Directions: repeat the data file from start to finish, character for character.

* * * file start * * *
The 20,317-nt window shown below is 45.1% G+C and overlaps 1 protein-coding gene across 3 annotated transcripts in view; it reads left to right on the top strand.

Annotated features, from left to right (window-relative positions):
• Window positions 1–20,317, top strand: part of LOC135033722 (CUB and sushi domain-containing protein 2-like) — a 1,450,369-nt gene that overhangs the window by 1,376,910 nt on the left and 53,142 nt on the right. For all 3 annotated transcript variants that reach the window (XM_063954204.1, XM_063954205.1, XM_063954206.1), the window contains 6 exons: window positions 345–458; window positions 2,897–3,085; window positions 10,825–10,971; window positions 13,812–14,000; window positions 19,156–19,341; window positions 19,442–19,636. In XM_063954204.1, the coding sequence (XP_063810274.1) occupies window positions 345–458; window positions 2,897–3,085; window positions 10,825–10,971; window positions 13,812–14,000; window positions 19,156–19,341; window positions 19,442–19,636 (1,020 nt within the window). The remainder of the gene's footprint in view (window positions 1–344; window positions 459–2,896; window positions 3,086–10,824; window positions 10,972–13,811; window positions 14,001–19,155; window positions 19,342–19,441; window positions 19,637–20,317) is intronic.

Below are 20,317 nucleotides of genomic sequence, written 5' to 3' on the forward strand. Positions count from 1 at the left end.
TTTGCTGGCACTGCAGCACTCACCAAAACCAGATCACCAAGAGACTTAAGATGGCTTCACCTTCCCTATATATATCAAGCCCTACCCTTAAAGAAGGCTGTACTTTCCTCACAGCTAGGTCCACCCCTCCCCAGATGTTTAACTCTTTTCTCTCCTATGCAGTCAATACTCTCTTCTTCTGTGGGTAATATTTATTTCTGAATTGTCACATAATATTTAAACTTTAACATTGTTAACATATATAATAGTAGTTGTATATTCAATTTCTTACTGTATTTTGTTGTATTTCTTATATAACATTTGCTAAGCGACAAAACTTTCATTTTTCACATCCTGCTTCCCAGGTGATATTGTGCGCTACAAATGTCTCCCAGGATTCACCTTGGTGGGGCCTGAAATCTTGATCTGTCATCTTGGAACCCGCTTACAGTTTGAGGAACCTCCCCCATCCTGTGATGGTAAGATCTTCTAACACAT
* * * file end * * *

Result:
The 20,317-nt window shown below is 45.1% G+C and overlaps 1 protein-coding gene across 3 annotated transcripts in view; it reads left to right on the top strand.

Annotated features, from left to right (window-relative positions):
• Window positions 1–20,317, top strand: part of LOC135033722 (CUB and sushi domain-containing protein 2-like) — a 1,450,369-nt gene that overhangs the window by 1,376,910 nt on the left and 53,142 nt on the right. For all 3 annotated transcript variants that reach the window (XM_063954204.1, XM_063954205.1, XM_063954206.1), the window contains 6 exons: window positions 345–458; window positions 2,897–3,085; window positions 10,825–10,971; window positions 13,812–14,000; window positions 19,156–19,341; window positions 19,442–19,636. In XM_063954204.1, the coding sequence (XP_063810274.1) occupies window positions 345–458; window positions 2,897–3,085; window positions 10,825–10,971; window positions 13,812–14,000; window positions 19,156–19,341; window positions 19,442–19,636 (1,020 nt within the window). The remainder of the gene's footprint in view (window positions 1–344; window positions 459–2,896; window positions 3,086–10,824; window positions 10,972–13,811; window positions 14,001–19,155; window positions 19,342–19,441; window positions 19,637–20,317) is intronic.

Below are 20,317 nucleotides of genomic sequence, written 5' to 3' on the forward strand. Positions count from 1 at the left end.
TTTGCTGGCACTGCAGCACTCACCAAAACCAGATCACCAAGAGACTTAAGATGGCTTCACCTTCCCTATATATATCAAGCCCTACCCTTAAAGAAGGCTGTACTTTCCTCACAGCTAGGTCCACCCCTCCCCAGATGTTTAACTCTTTTCTCTCCTATGCAGTCAATACTCTCTTCTTCTGTGGGTAATATTTATTTCTGAATTGTCACATAATATTTAAACTTTAACATTGTTAACATATATAATAGTAGTTGTATATTCAATTTCTTACTGTATTTTGTTGTATTTCTTATATAACATTTGCTAAGCGACAAAACTTTCATTTTTCACATCCTGCTTCCCAGGTGATATTGTGCGCTACAAATGTCTCCCAGGATTCACCTTGGTGGGGCCTGAAATCTTGATCTGTCATCTTGGAACCCGCTTACAGTTTGAGGAACCTCCCCCATCCTGTGATGGTAAGATCTTCTAACACAT